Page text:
The panel recommended the adoption of a tool such as the Offshore Mariculture Escapes Genetics Assessment model to limit potential genetic impacts. Site selection suggestions included a convergence of three factors – flushing rate, areas desiring economic development, and locations with the necessary infrastructure for biosecurity, shipping, skilled work force are accessible. Development of a siting tool, similar to the Lakebed Alteration Decision Support Tool used for siting wind power generators was advocated.
“My town has a population of 50 now that my daughter has arrived,” said Vicki Shwab Director of Economic Development for Delta County where Coldwater is proposing to develop a net pen site, outlined her region’s point of view. “In the midst of our major employer restructuring, we need to celebrate each and every job that diversifies us from the vulnerable pulp and paper industry.”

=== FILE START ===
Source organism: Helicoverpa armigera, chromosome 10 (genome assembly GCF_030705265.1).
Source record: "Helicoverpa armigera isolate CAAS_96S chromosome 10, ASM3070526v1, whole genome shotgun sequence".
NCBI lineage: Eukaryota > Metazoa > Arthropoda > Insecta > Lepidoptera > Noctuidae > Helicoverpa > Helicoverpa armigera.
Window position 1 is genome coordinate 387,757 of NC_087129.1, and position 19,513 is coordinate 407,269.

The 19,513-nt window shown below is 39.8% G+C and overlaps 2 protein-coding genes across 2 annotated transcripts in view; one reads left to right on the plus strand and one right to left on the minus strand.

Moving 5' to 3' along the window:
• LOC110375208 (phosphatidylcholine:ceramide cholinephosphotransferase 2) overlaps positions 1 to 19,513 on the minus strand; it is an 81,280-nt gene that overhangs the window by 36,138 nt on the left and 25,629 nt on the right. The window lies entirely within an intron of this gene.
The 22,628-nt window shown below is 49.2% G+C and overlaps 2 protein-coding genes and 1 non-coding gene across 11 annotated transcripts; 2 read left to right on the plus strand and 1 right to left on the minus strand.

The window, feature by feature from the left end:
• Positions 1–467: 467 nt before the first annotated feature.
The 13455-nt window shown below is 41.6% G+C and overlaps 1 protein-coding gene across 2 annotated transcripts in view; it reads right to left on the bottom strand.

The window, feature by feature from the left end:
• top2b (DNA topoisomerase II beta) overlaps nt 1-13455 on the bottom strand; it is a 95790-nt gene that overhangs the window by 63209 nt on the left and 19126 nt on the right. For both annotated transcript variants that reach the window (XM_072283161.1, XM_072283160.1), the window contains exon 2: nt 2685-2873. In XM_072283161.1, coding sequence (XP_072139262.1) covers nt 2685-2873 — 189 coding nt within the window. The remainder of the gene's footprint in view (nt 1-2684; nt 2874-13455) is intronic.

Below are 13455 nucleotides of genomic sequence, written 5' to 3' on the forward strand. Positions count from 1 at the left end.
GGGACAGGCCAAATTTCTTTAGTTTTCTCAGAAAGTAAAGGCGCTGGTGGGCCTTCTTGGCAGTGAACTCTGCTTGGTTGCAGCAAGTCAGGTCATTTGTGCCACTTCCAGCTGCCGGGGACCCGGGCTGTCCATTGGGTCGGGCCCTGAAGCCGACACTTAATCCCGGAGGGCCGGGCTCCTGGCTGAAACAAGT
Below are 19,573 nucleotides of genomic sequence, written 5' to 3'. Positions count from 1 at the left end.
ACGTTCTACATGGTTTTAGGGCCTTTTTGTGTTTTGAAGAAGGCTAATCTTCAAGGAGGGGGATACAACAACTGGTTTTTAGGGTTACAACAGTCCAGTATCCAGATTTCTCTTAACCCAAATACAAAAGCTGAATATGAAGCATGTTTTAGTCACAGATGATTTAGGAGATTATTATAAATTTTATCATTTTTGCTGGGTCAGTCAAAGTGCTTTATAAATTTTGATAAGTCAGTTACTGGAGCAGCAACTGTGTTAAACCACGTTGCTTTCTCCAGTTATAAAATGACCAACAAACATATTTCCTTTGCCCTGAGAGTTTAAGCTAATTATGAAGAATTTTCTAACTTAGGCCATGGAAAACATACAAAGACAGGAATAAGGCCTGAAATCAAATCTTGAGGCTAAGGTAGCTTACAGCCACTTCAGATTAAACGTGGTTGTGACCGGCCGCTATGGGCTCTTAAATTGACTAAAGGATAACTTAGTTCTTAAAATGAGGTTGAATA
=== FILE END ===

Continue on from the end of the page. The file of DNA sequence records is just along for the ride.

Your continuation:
In 2012, the county identified aquaculture as a new industry to develop Schwab explained. “Keep in mind we are recommending a controlled pilot effort to be monitored by the state,” (and more intensely by you folk, she quipped to the other meeting attendees). “The project will create eight direct jobs that will feed into our existing commercial fishing industry supply chain.”
Schwab said they had “tremendous support” from local elected officials, the tourism association, and the local sports fishing group. “We remain committed to working with you to raise healthy Michigan fish to feed Michigan people.”
— Tom Walker
Legislation and the Senator
The operation of a net pen aquaculture site in Michigan is a moot point just now. “Current law does not allow the state to register a commercial net pen aquaculture facility in the Great Lakes,” says Dr. Tammy Newcomb, Michigan Department of Natural Resources. The Aquaculture Development Act of 1996 states that aquaculture facilities may only be registered by Michigan Department of Agriculture and Rural Development if they are operating in privately controlled waters. “The Great Lakes are not privately controlled waters.” adds Newcomb.